South Africa: What's Happening In South African News - June 20, 2022

20 June 2022

Cape Town — Handover of Final State Capture Report Sees Delay

The release of the final state capture reports has suffered another delay, the Presidency confirmed. This comes after Presidential spokesperson Vincent Magwenya confirmed via a tweet that President Cyril Ramaphosa and Chief Justice Raymond Zondo, chair of the state capture commission, met earlier during the day and chose to delay the release of the document. In April a court-mandated deadline of 15 June was selected, however failure to comply was due to “certain challenges”, the commission claimed. The final reports is expected to focus on several notable events including the landing of a private aircraft owned by the Gupta family at Waterkloof Air Base along with the Estina Dairy Farm scandal.

South Africa Continues Planned Aid to Cuba

International Relations and Cooperation Minister Naledi Pandor has confirmed that South Africa will continue its planned humanitarian aid and health items to the people of Cuba. Cuba's request for humanitarian support following food shortages and a need for basic foodstuffs like canned meat and fish, rice and powdered milk was answered by President Cyril Ramaphosa in April who confirmed the nation would offer assistance. Pandor added that the African Renaissance Fund advisory committee recommended U.S.$3.1 million for urgent humanitarian assistance to the Latin American nation.

Soweto Roads Blocked with Debris, Burning Tyres as Residents Protest

Major routes into Soweto have been blocked by demonstrating residents, disrupting traffic and leaving bus commuters stranded. This comes as demands for service delivery have put demands for change, particularly intervention by Johannesburg Mayor Mpho Phalatse, into sharp relief. Residents have also warned that the protests will lead to a greater shut-down within 24 hours. A protest organiser denied the action was part of Operation Dudula - an anti-migrant movement targeting black foreigners in alleged xenophobic attacks - but rather a communitiy initiative to ensure their petition of demands is received by Phalatse.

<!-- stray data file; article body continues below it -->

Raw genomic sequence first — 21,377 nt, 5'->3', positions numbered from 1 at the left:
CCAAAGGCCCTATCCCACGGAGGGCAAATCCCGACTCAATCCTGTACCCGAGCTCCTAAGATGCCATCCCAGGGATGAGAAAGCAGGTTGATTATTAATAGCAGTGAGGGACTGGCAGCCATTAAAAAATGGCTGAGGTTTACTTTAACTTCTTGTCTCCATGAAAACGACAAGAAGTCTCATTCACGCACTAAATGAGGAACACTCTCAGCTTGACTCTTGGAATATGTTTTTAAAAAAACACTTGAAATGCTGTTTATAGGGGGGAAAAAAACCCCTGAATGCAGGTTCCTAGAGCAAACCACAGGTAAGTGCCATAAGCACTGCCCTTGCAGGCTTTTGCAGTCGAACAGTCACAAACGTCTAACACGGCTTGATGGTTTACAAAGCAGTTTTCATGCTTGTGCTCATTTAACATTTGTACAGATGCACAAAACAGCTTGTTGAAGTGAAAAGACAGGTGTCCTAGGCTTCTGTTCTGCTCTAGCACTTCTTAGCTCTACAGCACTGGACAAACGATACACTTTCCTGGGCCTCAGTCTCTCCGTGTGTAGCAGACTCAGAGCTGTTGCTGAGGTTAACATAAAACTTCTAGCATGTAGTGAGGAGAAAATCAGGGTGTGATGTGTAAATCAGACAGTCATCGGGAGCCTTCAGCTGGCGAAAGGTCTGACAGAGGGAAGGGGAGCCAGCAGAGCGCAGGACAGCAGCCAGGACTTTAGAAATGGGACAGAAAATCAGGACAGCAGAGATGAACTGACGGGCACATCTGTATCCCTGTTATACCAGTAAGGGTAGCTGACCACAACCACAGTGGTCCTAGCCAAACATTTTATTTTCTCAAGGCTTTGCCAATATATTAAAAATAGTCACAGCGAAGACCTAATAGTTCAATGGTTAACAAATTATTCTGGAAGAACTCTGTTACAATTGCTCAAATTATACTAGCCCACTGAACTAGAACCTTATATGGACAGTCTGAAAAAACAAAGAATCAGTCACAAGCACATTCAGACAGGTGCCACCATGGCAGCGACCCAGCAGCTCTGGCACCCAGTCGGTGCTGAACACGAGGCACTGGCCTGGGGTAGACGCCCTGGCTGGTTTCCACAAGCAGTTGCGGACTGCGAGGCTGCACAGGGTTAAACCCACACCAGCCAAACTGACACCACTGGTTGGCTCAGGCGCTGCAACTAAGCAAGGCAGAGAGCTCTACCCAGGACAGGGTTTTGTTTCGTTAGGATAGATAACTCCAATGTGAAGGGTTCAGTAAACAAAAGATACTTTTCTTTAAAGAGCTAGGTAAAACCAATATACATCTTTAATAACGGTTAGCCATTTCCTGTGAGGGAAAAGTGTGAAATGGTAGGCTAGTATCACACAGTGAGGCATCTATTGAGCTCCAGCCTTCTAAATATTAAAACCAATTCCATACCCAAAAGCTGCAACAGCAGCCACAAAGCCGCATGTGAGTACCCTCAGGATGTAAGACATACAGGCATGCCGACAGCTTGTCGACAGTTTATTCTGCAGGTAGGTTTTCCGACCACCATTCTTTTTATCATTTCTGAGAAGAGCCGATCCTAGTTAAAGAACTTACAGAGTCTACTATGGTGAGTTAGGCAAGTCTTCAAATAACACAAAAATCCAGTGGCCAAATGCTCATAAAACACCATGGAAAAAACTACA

Nelson Mandela Bay Inches Closer to Drought Disaster

The Churchill Dam is set to run dry by Friday this week, becoming the latest of several water sources to the beleaguered Nelson Mandela Bay metro (NMBM) to be lost. Dam levels currently sit at 11.94% with the municipality urgently calling on residents to reduce water usage. Ten private plumbing companies have been hired to fix leaking pipes which NMBM claims accounts for 30% of water losses.

Union Slams Salary Increases for Govt Officials

Increased salaries for public office bearers have been slammed by the Congress of South African Trade Unions (Cosatu) who labeled the pay hikes as unfair compared to earnings of public service workers. The 3% salary rise comes after President Cyril Ramaphosa approved recommendations by the Independent Commission for the Remuneration of Public Office Bearers. Cosatu Deputy President, Michael Shingange, said in response: "The Labour Appeal Court and the Constitutional Court felt that as public servants, we're ungrateful for wanting to receive a salary increase in 2020 in the midst of the pandemic. Today they're giving themselves a 3% hike; we hope that they're going to carry this going forward when the public servants themselves demand what they think they deserve in the upcoming wage negotiations."

Amazon Eyeing South Africa in e-Commerce Marketplace Expansion?

Retail giant Amazon has allegedly included South Africa on its list of countries where it plans to expand its online shopping services, according to leaked documents. Along with fellow African nation Nigeria, Amazon may enter the markets of Belgium, Chile and Colombia by early 2023. South Africans will also gain access to Amazon's Prime membership programme, a premium delivery service with additional online benefits. The move comes as the megacorporation faces a legal battle over its planned head office in Cape Town where local communities oppose its development.

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